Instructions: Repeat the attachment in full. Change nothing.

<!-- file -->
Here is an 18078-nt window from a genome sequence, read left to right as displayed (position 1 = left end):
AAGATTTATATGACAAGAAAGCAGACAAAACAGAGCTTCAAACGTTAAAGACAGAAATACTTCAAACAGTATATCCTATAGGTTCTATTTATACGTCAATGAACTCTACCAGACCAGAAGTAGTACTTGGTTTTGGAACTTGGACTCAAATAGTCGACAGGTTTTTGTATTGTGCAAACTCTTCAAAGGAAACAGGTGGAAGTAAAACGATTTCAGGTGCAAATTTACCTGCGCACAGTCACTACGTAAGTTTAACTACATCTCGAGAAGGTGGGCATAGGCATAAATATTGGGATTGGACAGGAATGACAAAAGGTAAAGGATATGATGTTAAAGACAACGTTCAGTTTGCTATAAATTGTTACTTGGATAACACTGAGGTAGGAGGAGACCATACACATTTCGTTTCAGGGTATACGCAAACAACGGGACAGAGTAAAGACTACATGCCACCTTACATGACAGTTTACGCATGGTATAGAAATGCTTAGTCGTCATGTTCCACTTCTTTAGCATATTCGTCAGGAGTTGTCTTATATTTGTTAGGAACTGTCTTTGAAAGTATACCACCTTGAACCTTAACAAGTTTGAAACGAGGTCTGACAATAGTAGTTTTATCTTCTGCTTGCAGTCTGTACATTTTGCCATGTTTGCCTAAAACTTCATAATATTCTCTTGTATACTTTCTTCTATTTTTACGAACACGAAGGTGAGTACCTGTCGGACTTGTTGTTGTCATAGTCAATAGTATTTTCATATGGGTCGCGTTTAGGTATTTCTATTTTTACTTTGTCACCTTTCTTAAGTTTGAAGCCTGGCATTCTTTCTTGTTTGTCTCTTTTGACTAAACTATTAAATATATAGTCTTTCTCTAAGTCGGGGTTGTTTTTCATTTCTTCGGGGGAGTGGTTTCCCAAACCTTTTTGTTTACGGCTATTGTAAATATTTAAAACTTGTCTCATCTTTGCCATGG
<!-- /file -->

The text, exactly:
Here is an 18078-nt window from a genome sequence, read left to right as displayed (position 1 = left end):
AAGATTTATATGACAAGAAAGCAGACAAAACAGAGCTTCAAACGTTAAAGACAGAAATACTTCAAACAGTATATCCTATAGGTTCTATTTATACGTCAATGAACTCTACCAGACCAGAAGTAGTACTTGGTTTTGGAACTTGGACTCAAATAGTCGACAGGTTTTTGTATTGTGCAAACTCTTCAAAGGAAACAGGTGGAAGTAAAACGATTTCAGGTGCAAATTTACCTGCGCACAGTCACTACGTAAGTTTAACTACATCTCGAGAAGGTGGGCATAGGCATAAATATTGGGATTGGACAGGAATGACAAAAGGTAAAGGATATGATGTTAAAGACAACGTTCAGTTTGCTATAAATTGTTACTTGGATAACACTGAGGTAGGAGGAGACCATACACATTTCGTTTCAGGGTATACGCAAACAACGGGACAGAGTAAAGACTACATGCCACCTTACATGACAGTTTACGCATGGTATAGAAATGCTTAGTCGTCATGTTCCACTTCTTTAGCATATTCGTCAGGAGTTGTCTTATATTTGTTAGGAACTGTCTTTGAAAGTATACCACCTTGAACCTTAACAAGTTTGAAACGAGGTCTGACAATAGTAGTTTTATCTTCTGCTTGCAGTCTGTACATTTTGCCATGTTTGCCTAAAACTTCATAATATTCTCTTGTATACTTTCTTCTATTTTTACGAACACGAAGGTGAGTACCTGTCGGACTTGTTGTTGTCATAGTCAATAGTATTTTCATATGGGTCGCGTTTAGGTATTTCTATTTTTACTTTGTCACCTTTCTTAAGTTTGAAGCCTGGCATTCTTTCTTGTTTGTCTCTTTTGACTAAACTATTAAATATATAGTCTTTCTCTAAGTCGGGGTTGTTTTTCATTTCTTCGGGGGAGTGGTTTCCCAAACCTTTTTGTTTACGGCTATTGTAAATATTTAAAACTTGTCTCATCTTTGCCATGG